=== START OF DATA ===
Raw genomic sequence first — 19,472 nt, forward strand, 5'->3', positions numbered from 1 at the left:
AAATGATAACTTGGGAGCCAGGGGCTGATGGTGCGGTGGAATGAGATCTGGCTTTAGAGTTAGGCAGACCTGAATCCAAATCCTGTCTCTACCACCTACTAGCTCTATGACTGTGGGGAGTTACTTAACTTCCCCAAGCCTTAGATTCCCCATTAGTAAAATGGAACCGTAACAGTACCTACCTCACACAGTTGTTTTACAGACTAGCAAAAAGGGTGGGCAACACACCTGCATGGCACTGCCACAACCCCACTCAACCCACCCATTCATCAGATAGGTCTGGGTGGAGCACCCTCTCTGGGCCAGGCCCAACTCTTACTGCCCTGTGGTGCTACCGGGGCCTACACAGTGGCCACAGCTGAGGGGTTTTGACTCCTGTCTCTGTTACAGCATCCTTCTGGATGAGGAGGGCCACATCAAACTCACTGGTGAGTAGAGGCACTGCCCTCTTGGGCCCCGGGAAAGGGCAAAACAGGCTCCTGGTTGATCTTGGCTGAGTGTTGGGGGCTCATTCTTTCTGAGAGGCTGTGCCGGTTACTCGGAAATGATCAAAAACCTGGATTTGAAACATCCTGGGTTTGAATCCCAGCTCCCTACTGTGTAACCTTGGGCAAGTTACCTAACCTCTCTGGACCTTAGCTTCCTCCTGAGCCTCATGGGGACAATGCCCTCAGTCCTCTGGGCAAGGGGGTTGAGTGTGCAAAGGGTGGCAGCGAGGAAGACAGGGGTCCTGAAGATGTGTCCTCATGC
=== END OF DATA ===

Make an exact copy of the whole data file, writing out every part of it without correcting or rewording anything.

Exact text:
Raw genomic sequence first — 19,472 nt, forward strand, 5'->3', positions numbered from 1 at the left:
AAATGATAACTTGGGAGCCAGGGGCTGATGGTGCGGTGGAATGAGATCTGGCTTTAGAGTTAGGCAGACCTGAATCCAAATCCTGTCTCTACCACCTACTAGCTCTATGACTGTGGGGAGTTACTTAACTTCCCCAAGCCTTAGATTCCCCATTAGTAAAATGGAACCGTAACAGTACCTACCTCACACAGTTGTTTTACAGACTAGCAAAAAGGGTGGGCAACACACCTGCATGGCACTGCCACAACCCCACTCAACCCACCCATTCATCAGATAGGTCTGGGTGGAGCACCCTCTCTGGGCCAGGCCCAACTCTTACTGCCCTGTGGTGCTACCGGGGCCTACACAGTGGCCACAGCTGAGGGGTTTTGACTCCTGTCTCTGTTACAGCATCCTTCTGGATGAGGAGGGCCACATCAAACTCACTGGTGAGTAGAGGCACTGCCCTCTTGGGCCCCGGGAAAGGGCAAAACAGGCTCCTGGTTGATCTTGGCTGAGTGTTGGGGGCTCATTCTTTCTGAGAGGCTGTGCCGGTTACTCGGAAATGATCAAAAACCTGGATTTGAAACATCCTGGGTTTGAATCCCAGCTCCCTACTGTGTAACCTTGGGCAAGTTACCTAACCTCTCTGGACCTTAGCTTCCTCCTGAGCCTCATGGGGACAATGCCCTCAGTCCTCTGGGCAAGGGGGTTGAGTGTGCAAAGGGTGGCAGCGAGGAAGACAGGGGTCCTGAAGATGTGTCCTCATGC